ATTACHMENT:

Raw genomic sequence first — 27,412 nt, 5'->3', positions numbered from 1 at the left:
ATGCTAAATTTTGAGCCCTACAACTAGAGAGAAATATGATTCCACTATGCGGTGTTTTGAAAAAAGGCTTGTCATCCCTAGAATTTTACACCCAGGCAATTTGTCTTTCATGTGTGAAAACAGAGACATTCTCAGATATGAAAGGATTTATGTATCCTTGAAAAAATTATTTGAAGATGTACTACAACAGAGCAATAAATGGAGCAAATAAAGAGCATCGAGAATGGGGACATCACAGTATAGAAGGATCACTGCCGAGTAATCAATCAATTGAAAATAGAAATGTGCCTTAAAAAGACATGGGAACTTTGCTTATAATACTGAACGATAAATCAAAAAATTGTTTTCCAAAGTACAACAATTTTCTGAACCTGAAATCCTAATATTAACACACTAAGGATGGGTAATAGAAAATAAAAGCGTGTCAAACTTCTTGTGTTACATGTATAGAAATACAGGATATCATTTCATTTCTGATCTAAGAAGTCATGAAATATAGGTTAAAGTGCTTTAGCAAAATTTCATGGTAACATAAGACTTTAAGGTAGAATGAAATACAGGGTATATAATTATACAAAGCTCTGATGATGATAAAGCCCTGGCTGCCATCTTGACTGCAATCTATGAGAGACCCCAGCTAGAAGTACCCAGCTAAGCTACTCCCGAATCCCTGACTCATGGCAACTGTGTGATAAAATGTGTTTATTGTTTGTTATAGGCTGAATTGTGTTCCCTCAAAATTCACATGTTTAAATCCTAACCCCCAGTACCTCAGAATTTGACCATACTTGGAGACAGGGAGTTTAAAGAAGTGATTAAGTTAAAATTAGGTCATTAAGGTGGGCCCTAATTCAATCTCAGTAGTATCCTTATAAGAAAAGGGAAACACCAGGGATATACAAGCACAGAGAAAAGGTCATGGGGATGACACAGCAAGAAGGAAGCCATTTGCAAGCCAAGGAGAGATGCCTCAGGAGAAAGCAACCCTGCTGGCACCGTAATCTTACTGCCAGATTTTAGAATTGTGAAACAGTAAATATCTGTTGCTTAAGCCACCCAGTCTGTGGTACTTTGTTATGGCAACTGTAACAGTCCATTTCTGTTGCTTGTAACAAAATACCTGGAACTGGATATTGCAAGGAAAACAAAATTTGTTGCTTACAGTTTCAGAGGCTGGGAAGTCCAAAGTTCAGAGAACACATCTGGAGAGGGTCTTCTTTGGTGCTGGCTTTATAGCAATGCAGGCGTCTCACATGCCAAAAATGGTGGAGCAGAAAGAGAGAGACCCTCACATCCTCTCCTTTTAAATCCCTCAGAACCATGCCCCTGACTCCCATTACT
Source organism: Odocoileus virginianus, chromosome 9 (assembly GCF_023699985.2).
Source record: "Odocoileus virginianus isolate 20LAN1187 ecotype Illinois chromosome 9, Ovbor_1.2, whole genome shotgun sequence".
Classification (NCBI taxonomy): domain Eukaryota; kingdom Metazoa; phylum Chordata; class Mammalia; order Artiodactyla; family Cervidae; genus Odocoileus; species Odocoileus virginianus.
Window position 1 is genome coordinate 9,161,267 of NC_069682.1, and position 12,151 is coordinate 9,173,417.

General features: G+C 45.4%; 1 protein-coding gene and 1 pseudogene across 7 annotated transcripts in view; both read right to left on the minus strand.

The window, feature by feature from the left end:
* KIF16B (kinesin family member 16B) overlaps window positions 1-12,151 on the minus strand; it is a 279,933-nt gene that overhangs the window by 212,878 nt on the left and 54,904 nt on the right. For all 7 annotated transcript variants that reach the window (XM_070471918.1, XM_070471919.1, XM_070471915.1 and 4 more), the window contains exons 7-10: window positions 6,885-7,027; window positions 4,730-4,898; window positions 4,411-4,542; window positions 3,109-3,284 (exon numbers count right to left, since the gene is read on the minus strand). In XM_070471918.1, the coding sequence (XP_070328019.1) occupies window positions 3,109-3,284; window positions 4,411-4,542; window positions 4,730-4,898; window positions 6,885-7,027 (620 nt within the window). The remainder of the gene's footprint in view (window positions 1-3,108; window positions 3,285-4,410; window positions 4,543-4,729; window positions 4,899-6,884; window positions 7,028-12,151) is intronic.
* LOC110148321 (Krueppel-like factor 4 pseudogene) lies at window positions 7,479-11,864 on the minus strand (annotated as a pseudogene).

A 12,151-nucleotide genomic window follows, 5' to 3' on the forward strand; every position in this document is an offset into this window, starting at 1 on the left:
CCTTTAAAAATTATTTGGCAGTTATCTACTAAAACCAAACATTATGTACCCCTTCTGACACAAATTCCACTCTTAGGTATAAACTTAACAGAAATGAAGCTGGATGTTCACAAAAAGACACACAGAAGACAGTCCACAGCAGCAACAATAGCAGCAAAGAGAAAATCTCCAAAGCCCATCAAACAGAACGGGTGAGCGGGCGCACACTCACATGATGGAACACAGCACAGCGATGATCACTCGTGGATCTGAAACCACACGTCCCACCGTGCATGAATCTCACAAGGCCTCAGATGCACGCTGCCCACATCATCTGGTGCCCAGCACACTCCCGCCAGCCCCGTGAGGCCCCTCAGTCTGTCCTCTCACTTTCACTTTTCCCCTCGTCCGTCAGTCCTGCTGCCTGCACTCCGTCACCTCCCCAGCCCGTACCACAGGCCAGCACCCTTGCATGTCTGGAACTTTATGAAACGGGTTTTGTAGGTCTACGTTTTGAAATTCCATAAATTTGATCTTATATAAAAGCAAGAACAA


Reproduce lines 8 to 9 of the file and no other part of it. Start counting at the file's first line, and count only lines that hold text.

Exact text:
The window, feature by feature from the left end:
* KIF16B (kinesin family member 16B) overlaps window positions 1-12,151 on the minus strand; it is a 279,933-nt gene that overhangs the window by 212,878 nt on the left and 54,904 nt on the right. For all 7 annotated transcript variants that reach the window (XM_070471918.1, XM_070471919.1, XM_070471915.1 and 4 more), the window contains exons 7-10: window positions 6,885-7,027; window positions 4,730-4,898; window positions 4,411-4,542; window positions 3,109-3,284 (exon numbers count right to left, since the gene is read on the minus strand). In XM_070471918.1, the coding sequence (XP_070328019.1) occupies window positions 3,109-3,284; window positions 4,411-4,542; window positions 4,730-4,898; window positions 6,885-7,027 (620 nt within the window). The remainder of the gene's footprint in view (window positions 1-3,108; window positions 3,285-4,410; window positions 4,543-4,729; window positions 4,899-6,884; window positions 7,028-12,151) is intronic.